Campus carry laws have been gaining more traction as people continue to debate this controversial issue. The question at hand pertains to whether or not students and faculty should be allowed to bring firearms onto campus, into dorms, and into classrooms. So far, responses to the issue have varied greatly.
Many southern and Midwestern states, including Arkansas, Colorado, Idaho, Kansas, Mississippi, Oregon, Tennessee, Texas, Utah, and Wisconsin already have legislation mandating that public universities must allow firearms on campus. Georgia is considering adopting such laws, and several other states leave the decision up to each individual university.
Within each state, the limitations of the law vary. Some states, such as Texas, Colorado, Utah, Idaho, and Arkansas allow firearms in classrooms. Utah and Arkansas (as of next year) let students have guns in dorms.
The implications of this law have reverberated throughout campuses across the nation. The national Campaign to Keep Guns off Campus has over 400 universities supporting the cause to keep schools gun-free. However, proponents of the law argue that arming more capable civilian bodies on campuses will prevent future attacks from occurring.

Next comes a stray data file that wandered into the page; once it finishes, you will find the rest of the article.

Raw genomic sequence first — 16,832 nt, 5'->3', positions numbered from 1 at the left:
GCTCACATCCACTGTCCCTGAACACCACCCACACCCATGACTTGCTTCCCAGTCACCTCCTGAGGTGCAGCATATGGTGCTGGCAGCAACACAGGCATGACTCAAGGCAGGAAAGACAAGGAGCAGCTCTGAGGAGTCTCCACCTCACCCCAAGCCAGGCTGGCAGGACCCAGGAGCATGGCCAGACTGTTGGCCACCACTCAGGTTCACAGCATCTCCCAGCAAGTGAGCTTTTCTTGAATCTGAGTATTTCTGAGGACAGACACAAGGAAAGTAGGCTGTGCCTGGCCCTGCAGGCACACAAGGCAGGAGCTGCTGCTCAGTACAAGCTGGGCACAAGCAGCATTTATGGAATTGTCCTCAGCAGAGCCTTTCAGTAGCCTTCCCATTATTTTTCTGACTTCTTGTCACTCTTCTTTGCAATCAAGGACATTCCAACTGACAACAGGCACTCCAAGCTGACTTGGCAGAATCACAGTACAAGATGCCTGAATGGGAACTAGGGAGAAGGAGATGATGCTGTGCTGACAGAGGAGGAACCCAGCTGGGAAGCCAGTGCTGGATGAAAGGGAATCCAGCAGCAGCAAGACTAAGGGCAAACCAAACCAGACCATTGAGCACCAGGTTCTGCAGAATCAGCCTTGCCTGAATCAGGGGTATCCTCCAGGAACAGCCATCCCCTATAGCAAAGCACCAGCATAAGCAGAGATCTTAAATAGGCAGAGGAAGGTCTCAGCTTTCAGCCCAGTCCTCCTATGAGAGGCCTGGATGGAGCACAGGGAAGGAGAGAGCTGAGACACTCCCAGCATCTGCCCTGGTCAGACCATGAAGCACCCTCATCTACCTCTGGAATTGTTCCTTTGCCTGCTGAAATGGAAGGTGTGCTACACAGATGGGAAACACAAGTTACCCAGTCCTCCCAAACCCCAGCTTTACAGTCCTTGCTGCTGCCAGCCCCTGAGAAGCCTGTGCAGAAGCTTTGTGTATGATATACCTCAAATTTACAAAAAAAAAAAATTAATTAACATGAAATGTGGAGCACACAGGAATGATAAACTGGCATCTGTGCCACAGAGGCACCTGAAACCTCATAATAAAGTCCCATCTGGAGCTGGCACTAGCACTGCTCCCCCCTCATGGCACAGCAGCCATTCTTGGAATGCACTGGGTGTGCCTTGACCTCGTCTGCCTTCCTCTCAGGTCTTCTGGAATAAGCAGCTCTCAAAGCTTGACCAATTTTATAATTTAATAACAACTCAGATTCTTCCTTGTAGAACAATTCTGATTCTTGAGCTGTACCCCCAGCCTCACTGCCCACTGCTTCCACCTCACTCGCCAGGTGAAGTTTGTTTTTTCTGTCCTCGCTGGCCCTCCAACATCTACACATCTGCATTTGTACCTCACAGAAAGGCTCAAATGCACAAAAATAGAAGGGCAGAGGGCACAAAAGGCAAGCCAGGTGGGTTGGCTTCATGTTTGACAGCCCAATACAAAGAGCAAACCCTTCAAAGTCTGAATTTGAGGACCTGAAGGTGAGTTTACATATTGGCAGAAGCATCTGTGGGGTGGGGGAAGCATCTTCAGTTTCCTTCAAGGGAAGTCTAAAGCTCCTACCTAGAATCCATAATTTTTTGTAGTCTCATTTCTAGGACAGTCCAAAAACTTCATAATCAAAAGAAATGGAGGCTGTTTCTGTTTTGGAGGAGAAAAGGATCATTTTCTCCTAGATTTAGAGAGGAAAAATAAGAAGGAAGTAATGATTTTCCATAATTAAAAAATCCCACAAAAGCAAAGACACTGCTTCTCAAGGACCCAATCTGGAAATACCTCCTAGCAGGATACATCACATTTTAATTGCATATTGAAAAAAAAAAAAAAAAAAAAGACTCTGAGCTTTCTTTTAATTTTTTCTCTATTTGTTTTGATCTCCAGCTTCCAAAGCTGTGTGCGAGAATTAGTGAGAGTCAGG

In a speech to graduating students of Liberty University, Wayne LaPierre, leader of the pro-campus carry organization Students for Campus Carry, argued, “The hard facts are, we can’t predict where evil may strike—the next campus, the next church, the next shopping mall or airport. And if God forbid a monster should walk onto this campus, that evil will be met with the one indisputable fact of liberty: that the surest way to stop a bad guy with a gun is a good guy with a gun.”
This justification for the campus carry movement has resonated with many. But, when looking at the idea holistically, many question if it’s value outweighs the risks. In an eye-opening opinion piece for the New Yorker by associate professor Minkah Makalani, who teaches in the African and African Diaspora Studies Department at the University of Texas at Austin, he argues that allowing firearms would hinder open discussion of controversial issues or differing beliefs on these campuses.
“Many of us entered the profession without knowing that we would have to consider whether a student who is upset about his grade, uncomfortable with a lecture on black queer sexuality, or disagrees with our placing slavery and white supremacy at the center of American history might have a gun holstered on his waist. We chose our profession believing that, while we might encounter resistance to new ideas, we could safely push our students to think more deeply about their inherited beliefs and assumptions.”
Higher learning is meant to enrich the mind, and open students from all backgrounds with varying beliefs to new ideas and conceptions. With guns in the picture, this open discussion will be suppressed. Giving students and faculty the opportunity to carry firearms will leave schools more susceptible to attacks. I myself will be attending college soon, and to think that a student sitting next to me in class may have a gun holstered to his waist is a frightening notion. We can only hope that campus carry does not backfire on the states and universities that permit it.